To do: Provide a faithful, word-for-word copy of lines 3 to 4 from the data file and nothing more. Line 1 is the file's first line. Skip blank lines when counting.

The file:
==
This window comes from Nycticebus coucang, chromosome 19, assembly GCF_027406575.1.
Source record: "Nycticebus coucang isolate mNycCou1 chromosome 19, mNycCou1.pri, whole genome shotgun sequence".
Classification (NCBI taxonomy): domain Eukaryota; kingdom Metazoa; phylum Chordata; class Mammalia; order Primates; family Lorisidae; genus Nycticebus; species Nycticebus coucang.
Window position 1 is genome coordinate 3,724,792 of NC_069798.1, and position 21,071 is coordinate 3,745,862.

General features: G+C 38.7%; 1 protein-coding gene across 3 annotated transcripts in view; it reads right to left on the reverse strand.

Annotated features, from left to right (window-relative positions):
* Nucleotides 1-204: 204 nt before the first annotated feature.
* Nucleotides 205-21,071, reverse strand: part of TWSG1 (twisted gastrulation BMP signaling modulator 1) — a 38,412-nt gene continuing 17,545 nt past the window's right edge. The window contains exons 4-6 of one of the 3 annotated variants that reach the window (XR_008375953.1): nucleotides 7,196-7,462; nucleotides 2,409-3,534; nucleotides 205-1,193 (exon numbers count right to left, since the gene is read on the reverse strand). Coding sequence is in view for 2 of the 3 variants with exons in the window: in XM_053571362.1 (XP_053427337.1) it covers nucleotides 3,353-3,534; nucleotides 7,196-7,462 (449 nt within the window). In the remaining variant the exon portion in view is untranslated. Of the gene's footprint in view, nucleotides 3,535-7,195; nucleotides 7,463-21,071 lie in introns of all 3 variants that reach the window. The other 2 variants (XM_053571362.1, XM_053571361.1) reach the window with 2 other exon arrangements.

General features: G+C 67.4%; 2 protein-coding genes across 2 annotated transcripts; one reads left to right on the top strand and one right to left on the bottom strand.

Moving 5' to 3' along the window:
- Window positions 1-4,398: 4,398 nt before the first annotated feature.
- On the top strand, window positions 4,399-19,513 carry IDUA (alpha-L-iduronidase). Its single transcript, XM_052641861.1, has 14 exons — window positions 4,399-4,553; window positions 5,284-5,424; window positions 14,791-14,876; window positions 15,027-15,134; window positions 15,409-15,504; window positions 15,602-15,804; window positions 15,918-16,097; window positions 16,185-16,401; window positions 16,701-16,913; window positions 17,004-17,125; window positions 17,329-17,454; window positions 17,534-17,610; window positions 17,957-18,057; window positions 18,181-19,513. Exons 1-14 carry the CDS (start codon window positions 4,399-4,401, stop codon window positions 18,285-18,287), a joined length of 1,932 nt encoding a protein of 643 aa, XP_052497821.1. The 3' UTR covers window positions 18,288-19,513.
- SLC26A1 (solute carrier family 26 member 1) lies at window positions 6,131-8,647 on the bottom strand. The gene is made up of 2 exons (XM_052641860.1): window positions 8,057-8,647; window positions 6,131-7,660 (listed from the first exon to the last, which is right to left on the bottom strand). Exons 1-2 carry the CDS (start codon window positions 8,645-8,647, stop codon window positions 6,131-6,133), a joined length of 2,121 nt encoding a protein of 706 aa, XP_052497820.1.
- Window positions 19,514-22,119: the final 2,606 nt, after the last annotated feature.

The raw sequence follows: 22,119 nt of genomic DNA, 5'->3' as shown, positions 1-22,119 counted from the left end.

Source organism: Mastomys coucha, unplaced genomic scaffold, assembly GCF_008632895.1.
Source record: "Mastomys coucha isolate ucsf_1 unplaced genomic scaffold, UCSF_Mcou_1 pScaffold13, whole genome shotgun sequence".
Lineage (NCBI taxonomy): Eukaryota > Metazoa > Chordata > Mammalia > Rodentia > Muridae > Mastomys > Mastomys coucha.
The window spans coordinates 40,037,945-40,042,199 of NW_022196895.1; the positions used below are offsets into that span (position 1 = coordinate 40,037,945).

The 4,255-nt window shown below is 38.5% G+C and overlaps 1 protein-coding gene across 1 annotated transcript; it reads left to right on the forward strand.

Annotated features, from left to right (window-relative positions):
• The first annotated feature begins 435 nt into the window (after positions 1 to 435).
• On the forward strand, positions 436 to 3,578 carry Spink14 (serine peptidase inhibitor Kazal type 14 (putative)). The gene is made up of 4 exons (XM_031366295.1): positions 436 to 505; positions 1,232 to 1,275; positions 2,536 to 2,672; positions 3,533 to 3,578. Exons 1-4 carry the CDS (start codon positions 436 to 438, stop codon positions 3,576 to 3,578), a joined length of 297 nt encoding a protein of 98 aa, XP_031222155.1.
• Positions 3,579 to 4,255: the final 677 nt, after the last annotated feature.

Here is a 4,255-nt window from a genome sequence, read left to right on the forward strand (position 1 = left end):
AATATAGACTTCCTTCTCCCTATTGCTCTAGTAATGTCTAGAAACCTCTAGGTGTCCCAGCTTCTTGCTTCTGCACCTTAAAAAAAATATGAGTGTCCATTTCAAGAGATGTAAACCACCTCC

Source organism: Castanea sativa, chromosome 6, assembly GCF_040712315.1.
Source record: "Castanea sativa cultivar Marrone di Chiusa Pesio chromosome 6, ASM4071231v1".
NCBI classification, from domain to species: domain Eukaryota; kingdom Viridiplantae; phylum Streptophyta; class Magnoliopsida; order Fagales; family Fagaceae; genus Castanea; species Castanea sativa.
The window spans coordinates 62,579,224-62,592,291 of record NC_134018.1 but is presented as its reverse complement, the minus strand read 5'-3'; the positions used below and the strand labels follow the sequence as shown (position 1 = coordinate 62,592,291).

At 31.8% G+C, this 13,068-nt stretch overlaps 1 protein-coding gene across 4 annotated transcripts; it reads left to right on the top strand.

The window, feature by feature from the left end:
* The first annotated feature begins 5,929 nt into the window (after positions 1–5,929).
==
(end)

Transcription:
Classification (NCBI taxonomy): domain Eukaryota; kingdom Metazoa; phylum Chordata; class Mammalia; order Primates; family Lorisidae; genus Nycticebus; species Nycticebus coucang.
Window position 1 is genome coordinate 3,724,792 of NC_069798.1, and position 21,071 is coordinate 3,745,862.